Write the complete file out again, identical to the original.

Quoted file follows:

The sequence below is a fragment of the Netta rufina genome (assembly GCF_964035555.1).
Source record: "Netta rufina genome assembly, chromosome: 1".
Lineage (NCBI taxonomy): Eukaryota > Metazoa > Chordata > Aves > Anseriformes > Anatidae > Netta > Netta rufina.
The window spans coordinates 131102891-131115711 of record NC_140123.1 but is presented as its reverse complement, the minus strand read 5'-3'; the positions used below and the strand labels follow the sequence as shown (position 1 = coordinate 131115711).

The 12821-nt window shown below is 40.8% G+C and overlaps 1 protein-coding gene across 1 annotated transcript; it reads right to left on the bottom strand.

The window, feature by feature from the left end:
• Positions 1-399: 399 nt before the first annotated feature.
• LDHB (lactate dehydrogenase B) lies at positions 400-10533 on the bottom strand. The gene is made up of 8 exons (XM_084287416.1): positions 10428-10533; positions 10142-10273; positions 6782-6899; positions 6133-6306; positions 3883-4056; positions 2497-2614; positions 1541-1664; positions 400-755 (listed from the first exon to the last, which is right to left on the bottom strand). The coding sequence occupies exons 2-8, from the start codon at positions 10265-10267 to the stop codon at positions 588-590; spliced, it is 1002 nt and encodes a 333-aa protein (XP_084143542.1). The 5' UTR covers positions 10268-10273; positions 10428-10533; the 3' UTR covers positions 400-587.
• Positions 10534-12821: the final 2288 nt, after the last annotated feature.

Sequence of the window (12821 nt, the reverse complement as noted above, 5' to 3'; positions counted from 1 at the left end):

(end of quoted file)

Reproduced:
The sequence below is a fragment of the Netta rufina genome (assembly GCF_964035555.1).
Source record: "Netta rufina genome assembly, chromosome: 1".
Lineage (NCBI taxonomy): Eukaryota > Metazoa > Chordata > Aves > Anseriformes > Anatidae > Netta > Netta rufina.
The window spans coordinates 131102891-131115711 of record NC_140123.1 but is presented as its reverse complement, the minus strand read 5'-3'; the positions used below and the strand labels follow the sequence as shown (position 1 = coordinate 131115711).

The 12821-nt window shown below is 40.8% G+C and overlaps 1 protein-coding gene across 1 annotated transcript; it reads right to left on the bottom strand.

The window, feature by feature from the left end:
• Positions 1-399: 399 nt before the first annotated feature.
• LDHB (lactate dehydrogenase B) lies at positions 400-10533 on the bottom strand. The gene is made up of 8 exons (XM_084287416.1): positions 10428-10533; positions 10142-10273; positions 6782-6899; positions 6133-6306; positions 3883-4056; positions 2497-2614; positions 1541-1664; positions 400-755 (listed from the first exon to the last, which is right to left on the bottom strand). The coding sequence occupies exons 2-8, from the start codon at positions 10265-10267 to the stop codon at positions 588-590; spliced, it is 1002 nt and encodes a 333-aa protein (XP_084143542.1). The 5' UTR covers positions 10268-10273; positions 10428-10533; the 3' UTR covers positions 400-587.
• Positions 10534-12821: the final 2288 nt, after the last annotated feature.

Sequence of the window (12821 nt, the reverse complement as noted above, 5' to 3'; positions counted from 1 at the left end):